Morag Hughson will discuss useful ways to discover more about your Scottish ancestry. The Scotland’s People website is the only place you can see the images of Scottish records such as Old Parish Records and Statutory Records (which provide you with dates for births, baptisms, marriages and death) and Scottish Census returns where you can learn about the familial relationships of people who lived in the same households and start to put together a picture of your ancestral families. Scotland’s People is a pay-per-records website and you can find yourself spending a lot of money. In this presentation we will look at the Scotland’s People website search facilities and discuss when it is prudent not to spend money on the website and look elsewhere for transcriptions.

Tea/coffee and biscuits available. Free. Registration required.

Pāpāmoa Library, Saturday, 14 August from 10am-12noon

A PDF of the slides and notes can be viewed and downloaded from here.

Morag at Papamoa Library

Morag speaking at the Papamoa Library in Family History Month

All in all, while busy, it was a great week. Especially now looking back as today we have just gone into full Lockdown as Delta-variant COVID-19 has made it into the community in NZ.

Second Genealogy Group Presentation

Captain John Gray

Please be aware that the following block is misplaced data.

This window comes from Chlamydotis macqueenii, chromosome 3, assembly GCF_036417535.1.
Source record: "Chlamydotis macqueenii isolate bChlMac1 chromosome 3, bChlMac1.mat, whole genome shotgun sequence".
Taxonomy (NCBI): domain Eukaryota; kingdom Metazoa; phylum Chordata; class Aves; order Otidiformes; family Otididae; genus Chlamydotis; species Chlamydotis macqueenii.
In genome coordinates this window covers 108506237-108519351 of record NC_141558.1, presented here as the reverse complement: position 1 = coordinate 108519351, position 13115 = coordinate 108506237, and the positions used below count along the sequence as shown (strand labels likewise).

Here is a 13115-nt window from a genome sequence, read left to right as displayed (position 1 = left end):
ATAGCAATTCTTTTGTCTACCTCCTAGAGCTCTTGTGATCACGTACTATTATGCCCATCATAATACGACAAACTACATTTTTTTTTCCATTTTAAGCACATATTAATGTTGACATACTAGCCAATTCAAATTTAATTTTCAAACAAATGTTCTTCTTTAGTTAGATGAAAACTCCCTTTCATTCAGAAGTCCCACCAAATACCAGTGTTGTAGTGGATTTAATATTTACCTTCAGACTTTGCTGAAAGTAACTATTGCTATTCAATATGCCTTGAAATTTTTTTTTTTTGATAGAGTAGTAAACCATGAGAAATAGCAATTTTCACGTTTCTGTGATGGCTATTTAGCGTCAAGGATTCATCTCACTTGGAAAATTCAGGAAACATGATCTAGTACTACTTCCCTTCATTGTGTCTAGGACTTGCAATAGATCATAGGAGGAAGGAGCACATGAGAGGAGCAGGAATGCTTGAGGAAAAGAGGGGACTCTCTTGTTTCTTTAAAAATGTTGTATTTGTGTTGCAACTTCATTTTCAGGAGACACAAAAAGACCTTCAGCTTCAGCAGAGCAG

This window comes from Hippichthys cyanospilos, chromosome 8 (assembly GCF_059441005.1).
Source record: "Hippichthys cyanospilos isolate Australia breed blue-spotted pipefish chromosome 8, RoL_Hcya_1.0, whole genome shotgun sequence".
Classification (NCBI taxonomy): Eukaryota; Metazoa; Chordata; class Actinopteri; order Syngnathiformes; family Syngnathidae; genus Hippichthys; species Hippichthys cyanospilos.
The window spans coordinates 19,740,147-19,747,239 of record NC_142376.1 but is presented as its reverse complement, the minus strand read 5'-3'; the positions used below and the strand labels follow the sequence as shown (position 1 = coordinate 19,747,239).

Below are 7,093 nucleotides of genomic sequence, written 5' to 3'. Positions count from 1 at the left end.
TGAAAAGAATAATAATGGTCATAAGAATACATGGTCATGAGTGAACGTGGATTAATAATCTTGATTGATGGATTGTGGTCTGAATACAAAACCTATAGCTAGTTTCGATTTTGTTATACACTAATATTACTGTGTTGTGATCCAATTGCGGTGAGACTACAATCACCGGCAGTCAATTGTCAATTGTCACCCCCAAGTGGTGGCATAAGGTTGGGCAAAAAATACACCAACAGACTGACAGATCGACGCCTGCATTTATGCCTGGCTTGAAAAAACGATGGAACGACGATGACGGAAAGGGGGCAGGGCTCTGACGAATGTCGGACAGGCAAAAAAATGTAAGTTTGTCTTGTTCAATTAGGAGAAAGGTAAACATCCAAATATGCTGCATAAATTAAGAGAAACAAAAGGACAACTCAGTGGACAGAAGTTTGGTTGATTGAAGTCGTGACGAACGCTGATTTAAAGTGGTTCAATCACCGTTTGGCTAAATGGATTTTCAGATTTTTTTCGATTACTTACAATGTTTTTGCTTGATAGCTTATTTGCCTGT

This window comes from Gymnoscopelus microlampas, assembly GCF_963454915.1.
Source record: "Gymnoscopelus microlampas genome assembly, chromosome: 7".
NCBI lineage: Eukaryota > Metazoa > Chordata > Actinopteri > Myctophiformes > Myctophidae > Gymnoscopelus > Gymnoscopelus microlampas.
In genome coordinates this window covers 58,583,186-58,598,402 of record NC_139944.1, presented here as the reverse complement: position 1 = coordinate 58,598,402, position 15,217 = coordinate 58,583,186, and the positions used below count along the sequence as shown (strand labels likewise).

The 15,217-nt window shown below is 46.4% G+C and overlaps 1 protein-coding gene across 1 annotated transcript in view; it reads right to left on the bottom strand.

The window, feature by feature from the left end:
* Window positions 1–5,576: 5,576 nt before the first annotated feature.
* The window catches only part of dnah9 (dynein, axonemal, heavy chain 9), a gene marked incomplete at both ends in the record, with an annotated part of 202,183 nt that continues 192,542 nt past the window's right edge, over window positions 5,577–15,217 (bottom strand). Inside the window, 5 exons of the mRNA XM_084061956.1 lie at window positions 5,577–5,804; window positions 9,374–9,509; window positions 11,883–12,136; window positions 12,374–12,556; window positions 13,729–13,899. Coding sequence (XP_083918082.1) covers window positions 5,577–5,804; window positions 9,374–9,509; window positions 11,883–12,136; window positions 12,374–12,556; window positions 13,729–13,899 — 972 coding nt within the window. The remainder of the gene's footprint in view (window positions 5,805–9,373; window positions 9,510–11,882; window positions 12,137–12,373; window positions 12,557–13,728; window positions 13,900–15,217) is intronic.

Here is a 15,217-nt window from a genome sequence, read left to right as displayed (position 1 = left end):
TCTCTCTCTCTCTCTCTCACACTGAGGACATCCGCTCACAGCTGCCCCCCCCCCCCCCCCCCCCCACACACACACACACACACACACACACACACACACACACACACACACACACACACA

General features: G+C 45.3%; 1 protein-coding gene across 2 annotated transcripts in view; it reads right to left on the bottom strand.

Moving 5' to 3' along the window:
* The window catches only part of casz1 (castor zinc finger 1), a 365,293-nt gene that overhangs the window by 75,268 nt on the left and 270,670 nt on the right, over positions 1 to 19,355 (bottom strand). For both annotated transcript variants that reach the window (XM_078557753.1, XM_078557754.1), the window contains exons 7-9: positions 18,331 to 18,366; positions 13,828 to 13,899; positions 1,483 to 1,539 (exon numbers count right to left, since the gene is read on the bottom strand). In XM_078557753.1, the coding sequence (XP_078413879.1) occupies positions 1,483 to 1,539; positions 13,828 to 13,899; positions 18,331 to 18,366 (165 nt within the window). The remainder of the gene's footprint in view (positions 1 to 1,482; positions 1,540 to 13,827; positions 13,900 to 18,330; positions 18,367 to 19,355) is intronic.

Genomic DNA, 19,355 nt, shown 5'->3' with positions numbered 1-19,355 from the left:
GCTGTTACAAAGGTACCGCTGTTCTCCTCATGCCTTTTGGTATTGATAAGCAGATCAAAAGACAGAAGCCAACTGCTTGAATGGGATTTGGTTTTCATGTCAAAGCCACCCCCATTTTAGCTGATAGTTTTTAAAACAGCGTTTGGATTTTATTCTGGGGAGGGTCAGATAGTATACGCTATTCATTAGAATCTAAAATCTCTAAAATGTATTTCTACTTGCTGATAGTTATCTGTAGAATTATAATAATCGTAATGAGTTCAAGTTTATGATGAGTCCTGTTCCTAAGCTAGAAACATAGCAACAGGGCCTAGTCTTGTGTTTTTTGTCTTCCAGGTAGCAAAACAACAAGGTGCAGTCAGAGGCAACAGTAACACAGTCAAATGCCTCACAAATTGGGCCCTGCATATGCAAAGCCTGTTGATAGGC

Captain John Gray of the SS Great Britain

Last week at my local monthly genealogy group, I gave another presentation (the first one was a few months ago). This time my presentation was about John Gray, Captain of the SS Great Britain.

I’ve written a little about Captain John Gray before, and that post formed the basis of my presentation.

I added some of the quotes from the Bristol Museum webpage from various travellers who went on the SS Great Britain to Australia under the captain’s command. These quotes paint a picture of the man that you don’t normally have as a genealogist.

“Mr Gray is a very fine fellow with the most athletic proportions, a voice that can be heard above the storm and the most untiring energy”.

“the only fault I have to find with him is that he has such a strong hand with which he squeezes peoples fingers like a pair of pincers if that can be called a vice”

I also found that the first all-England cricket team to tour Australia travelled on the SS Great Britain in 1861 under John Gray’s command. Wikipedia even has a picture of them before they set off.

English Cricket Team 1861

English cricket team of 1861 just prior to departure for Australia.

It was a fun presentation to do, and the group seemed to really enjoy the various quotes.

Family History Month at my local Library

Family History MonthAugust is Family History month at my local library. After giving a presentation to my local genealogy group, a couple of the ladies there volunteered me to repeat the presentation during the Family History month event at the library. Today was the day that I gave the presentation.

I extended it a little from the first run, making it into three distinct sections.